I keep encouraging people to power through the relatively blah set-up of Season 1 to get to this wonderful stretch of episodes, and after watching another strong season, I'm going to keep at it. WATCH THIS SHOW.

The other journey into mental illness comes courtesy of Rebecca Bunch (Rachel Bloom), now that the first season of Crazy Ex-Girlfriend is finally on Netflix. This show does a lot of off-kilter things. As I mentioned, it uses humor to describe some pretty serious emotions, but that's just the beginning. It also has hour-long episodes, which is unusual for a comedy show, and every episode is peppered with insanely catchy songs.

The songs parody all sorts of styles, from Broadway to Disney movies to rap battles to bubblegum pop groups. But as joyous as those songs usually are, in this show, they can be describing insecurity, terrible advice, or smug arrogance. Though Rebecca is ostensibly the heroine of the show, she's often doing awful things in order to get her hooks into her childhood crush. It's a unique take on the romantic comedy genre, and the fact that the music is so goddamn good turns what would be a clever show into an unmissable one.

BoJack Horseman - Season 3: A-
Crazy Ex-Girlfriend - Season 1: A-

Stars and Bars

Being in an era of "Peak TV" has made master schedulers of us all. We now need to conscientiously put aside time for specific shows to keep up with as they air, time for shows we know we'll need to catch up with later, and shows we'll allow to pass us by. This past week, I was able to put away multiple shows, and feel absurdly good about myself, as if I've just completed an important work project or something.

One of the show I just wrapped was the fourth season of Orange is the New Black, but in looking at this blog, I also realized that I'd never written about a show I watched several months ago, Making a Murderer. Since both shows revolve around the justice system, I figured I'd roll them together now.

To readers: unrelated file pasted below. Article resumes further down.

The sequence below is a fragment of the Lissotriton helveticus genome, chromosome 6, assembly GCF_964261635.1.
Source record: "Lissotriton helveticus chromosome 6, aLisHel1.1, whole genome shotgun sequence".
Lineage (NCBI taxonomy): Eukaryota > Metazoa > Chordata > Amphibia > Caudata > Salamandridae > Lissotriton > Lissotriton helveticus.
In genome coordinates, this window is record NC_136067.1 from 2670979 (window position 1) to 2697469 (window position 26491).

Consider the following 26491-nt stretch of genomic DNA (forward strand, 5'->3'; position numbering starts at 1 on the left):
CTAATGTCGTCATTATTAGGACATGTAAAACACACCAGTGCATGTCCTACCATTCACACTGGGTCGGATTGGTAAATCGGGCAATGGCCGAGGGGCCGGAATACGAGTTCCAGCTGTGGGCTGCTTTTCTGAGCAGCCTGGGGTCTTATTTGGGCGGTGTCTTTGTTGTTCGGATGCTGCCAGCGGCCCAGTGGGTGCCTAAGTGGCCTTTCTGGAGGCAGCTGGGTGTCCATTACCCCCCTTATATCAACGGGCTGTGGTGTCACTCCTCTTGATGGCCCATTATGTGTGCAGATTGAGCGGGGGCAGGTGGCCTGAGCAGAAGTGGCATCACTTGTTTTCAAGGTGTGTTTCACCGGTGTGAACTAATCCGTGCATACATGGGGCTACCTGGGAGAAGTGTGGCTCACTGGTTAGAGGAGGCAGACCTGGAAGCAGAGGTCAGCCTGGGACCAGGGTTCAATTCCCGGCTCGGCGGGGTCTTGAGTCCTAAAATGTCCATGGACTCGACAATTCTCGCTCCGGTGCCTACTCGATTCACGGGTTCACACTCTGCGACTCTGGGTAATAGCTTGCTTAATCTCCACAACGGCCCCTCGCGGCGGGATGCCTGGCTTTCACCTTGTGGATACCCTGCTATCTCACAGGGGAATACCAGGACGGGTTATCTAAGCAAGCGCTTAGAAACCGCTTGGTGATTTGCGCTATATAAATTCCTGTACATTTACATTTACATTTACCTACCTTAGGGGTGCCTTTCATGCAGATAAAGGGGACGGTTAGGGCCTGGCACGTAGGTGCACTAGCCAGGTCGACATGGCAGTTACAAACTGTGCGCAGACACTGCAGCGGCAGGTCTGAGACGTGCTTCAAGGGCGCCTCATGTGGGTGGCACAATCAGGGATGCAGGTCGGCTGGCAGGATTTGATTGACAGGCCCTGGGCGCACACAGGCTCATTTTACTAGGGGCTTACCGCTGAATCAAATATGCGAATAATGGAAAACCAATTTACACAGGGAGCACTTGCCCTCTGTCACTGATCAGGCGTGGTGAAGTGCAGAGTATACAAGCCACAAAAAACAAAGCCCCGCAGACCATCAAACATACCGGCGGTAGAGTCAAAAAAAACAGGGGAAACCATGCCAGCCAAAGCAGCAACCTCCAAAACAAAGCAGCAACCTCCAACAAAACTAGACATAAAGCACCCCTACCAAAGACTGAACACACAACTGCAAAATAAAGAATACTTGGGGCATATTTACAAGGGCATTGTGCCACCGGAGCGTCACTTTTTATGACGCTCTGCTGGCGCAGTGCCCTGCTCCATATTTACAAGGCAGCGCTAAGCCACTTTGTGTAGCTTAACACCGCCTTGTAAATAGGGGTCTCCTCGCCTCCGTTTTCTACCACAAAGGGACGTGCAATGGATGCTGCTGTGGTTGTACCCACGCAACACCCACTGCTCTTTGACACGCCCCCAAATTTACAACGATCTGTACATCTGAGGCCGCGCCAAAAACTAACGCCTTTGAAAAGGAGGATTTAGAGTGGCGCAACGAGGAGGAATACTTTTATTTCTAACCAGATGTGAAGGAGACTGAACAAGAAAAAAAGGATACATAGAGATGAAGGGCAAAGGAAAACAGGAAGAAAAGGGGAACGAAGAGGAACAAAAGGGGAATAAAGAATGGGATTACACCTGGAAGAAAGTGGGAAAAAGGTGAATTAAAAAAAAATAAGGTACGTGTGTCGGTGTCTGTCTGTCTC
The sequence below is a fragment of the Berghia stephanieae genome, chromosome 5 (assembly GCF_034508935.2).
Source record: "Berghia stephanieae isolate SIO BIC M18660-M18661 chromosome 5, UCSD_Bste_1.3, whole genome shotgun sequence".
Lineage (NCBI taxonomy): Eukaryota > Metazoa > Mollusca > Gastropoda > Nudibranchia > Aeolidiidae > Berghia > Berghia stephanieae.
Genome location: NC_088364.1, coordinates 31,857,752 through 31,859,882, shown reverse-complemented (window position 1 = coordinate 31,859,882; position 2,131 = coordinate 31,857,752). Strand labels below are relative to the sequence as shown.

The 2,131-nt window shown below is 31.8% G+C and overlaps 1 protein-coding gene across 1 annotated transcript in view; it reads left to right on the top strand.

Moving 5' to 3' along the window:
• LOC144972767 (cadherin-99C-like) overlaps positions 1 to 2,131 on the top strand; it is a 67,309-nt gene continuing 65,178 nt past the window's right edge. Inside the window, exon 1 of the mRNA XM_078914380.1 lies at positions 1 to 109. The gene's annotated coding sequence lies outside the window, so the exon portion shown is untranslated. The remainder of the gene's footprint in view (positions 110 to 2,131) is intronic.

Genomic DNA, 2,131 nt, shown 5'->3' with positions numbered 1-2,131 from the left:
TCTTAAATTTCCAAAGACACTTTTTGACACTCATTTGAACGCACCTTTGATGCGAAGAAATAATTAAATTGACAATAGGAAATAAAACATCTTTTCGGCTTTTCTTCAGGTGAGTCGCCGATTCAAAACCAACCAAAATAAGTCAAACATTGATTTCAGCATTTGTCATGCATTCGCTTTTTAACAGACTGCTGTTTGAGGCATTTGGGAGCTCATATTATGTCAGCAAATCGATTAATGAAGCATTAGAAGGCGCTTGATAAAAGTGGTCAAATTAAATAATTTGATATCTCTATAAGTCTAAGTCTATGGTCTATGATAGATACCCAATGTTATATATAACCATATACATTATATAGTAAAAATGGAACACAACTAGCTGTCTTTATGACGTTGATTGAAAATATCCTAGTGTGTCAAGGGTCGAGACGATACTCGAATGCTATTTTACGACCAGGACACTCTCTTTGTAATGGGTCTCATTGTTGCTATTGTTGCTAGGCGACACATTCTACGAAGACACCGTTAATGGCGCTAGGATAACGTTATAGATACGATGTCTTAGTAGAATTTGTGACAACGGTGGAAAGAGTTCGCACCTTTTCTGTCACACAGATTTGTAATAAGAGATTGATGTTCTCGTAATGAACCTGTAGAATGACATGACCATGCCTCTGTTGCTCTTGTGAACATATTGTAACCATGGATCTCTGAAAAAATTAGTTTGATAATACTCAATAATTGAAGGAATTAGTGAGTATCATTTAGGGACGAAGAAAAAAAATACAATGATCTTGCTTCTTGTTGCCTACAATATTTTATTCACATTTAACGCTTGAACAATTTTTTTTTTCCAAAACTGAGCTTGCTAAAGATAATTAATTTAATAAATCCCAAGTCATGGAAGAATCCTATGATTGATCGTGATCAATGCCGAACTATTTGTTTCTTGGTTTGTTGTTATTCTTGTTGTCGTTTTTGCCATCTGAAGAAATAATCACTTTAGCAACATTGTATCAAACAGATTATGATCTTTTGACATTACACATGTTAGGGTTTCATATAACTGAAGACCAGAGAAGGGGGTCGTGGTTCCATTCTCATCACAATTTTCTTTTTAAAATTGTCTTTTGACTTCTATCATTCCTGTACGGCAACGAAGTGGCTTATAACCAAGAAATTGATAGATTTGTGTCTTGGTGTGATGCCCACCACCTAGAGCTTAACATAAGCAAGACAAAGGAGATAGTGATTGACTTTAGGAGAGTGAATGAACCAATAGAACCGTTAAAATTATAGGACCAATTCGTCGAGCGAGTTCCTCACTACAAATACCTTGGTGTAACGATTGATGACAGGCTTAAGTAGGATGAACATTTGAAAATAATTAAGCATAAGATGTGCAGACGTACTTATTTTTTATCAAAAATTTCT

I was among the people that rather liked the slower pace of Season 3 of Orange is the New Black, but I do have to admit that raising the stakes certainly got tongues to wag. The tension in Season 4 is significantly heightened. Loads of new inmates have arrived, and the problems they bring with them are far more dangerous than mere overcrowding. Adding to the powder keg is a new batch of guards, most of whom alternate between laziness and sadism.

As usual, there are so many stories to tell in a season that I can't mention them all, lest this wind up being a laundry list of who's up to what. But there are major changes afoot in Season 4. Piper is convinced that she's queen of the yard after her success with the panty business, and is clearly setting herself up for some major comeuppance. A new, famous inmate named Judy King (Blair Brown) appears to be a blend of Martha Stewart and Paula Deen, and is given special treatment, a move that both frustrates the other inmates and gives them ideas about cashing in. A figure from Alex's past comes to menace her, with far-reaching consequences for everyone in the entire prison.

With everything that's been in the news recently about how our law enforcement and justice systems treat African-American citizens, Orange is the New Black does not shy away from depicting the depressing reality of the abuse that minority populations suffer, taking it to a shocking and saddening extent. That doesn't mean that this is a Homework Show, though. It's still thoroughly entertaining, at times hilariously funny, and always a good watch.

I should have mentioned the Netflix true crime documentary series Making a Murderer back when everyone was talking about it, but it somehow slipped through the cracks. This show explores the story of Steven Avery, a man who was unjustly locked up for 18 years for sexual assault. Two years after he was exonerated, he was arrested again, this time for murder. His trial was a circus of inept police work and prosecutorial malfeasance, and yet he was convicted.